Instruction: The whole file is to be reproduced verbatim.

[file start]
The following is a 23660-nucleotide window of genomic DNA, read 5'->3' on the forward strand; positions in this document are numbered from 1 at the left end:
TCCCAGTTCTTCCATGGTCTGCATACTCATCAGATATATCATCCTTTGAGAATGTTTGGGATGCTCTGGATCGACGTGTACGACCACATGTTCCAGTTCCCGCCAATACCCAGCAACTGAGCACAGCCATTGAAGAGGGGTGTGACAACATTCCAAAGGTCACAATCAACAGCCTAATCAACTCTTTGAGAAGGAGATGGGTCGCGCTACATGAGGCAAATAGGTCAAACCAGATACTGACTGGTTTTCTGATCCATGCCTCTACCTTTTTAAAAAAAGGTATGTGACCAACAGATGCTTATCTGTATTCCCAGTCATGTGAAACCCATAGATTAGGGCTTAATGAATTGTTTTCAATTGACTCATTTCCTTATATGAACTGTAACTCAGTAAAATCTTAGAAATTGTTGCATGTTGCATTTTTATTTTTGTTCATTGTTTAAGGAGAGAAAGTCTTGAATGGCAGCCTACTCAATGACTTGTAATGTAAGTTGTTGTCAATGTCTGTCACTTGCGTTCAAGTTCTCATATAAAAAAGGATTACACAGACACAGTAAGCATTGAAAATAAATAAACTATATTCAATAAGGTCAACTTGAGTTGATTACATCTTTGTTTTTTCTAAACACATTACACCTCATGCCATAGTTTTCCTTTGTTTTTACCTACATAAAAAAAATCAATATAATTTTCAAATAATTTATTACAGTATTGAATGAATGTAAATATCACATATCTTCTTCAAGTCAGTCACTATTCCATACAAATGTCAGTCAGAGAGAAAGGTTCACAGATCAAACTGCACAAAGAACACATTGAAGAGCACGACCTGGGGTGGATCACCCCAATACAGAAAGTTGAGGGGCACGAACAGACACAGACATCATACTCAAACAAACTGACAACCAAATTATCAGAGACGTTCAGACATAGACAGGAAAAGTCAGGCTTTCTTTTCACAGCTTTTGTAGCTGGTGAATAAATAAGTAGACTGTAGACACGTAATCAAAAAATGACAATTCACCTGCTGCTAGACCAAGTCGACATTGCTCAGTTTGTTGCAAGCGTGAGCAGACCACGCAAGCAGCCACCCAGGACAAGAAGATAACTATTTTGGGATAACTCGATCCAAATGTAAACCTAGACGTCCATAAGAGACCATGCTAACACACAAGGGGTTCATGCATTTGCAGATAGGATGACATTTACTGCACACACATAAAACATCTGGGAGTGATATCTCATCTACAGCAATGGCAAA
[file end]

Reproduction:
The following is a 23660-nucleotide window of genomic DNA, read 5'->3' on the forward strand; positions in this document are numbered from 1 at the left end:
TCCCAGTTCTTCCATGGTCTGCATACTCATCAGATATATCATCCTTTGAGAATGTTTGGGATGCTCTGGATCGACGTGTACGACCACATGTTCCAGTTCCCGCCAATACCCAGCAACTGAGCACAGCCATTGAAGAGGGGTGTGACAACATTCCAAAGGTCACAATCAACAGCCTAATCAACTCTTTGAGAAGGAGATGGGTCGCGCTACATGAGGCAAATAGGTCAAACCAGATACTGACTGGTTTTCTGATCCATGCCTCTACCTTTTTAAAAAAAGGTATGTGACCAACAGATGCTTATCTGTATTCCCAGTCATGTGAAACCCATAGATTAGGGCTTAATGAATTGTTTTCAATTGACTCATTTCCTTATATGAACTGTAACTCAGTAAAATCTTAGAAATTGTTGCATGTTGCATTTTTATTTTTGTTCATTGTTTAAGGAGAGAAAGTCTTGAATGGCAGCCTACTCAATGACTTGTAATGTAAGTTGTTGTCAATGTCTGTCACTTGCGTTCAAGTTCTCATATAAAAAAGGATTACACAGACACAGTAAGCATTGAAAATAAATAAACTATATTCAATAAGGTCAACTTGAGTTGATTACATCTTTGTTTTTTCTAAACACATTACACCTCATGCCATAGTTTTCCTTTGTTTTTACCTACATAAAAAAAATCAATATAATTTTCAAATAATTTATTACAGTATTGAATGAATGTAAATATCACATATCTTCTTCAAGTCAGTCACTATTCCATACAAATGTCAGTCAGAGAGAAAGGTTCACAGATCAAACTGCACAAAGAACACATTGAAGAGCACGACCTGGGGTGGATCACCCCAATACAGAAAGTTGAGGGGCACGAACAGACACAGACATCATACTCAAACAAACTGACAACCAAATTATCAGAGACGTTCAGACATAGACAGGAAAAGTCAGGCTTTCTTTTCACAGCTTTTGTAGCTGGTGAATAAATAAGTAGACTGTAGACACGTAATCAAAAAATGACAATTCACCTGCTGCTAGACCAAGTCGACATTGCTCAGTTTGTTGCAAGCGTGAGCAGACCACGCAAGCAGCCACCCAGGACAAGAAGATAACTATTTTGGGATAACTCGATCCAAATGTAAACCTAGACGTCCATAAGAGACCATGCTAACACACAAGGGGTTCATGCATTTGCAGATAGGATGACATTTACTGCACACACATAAAACATCTGGGAGTGATATCTCATCTACAGCAATGGCAAA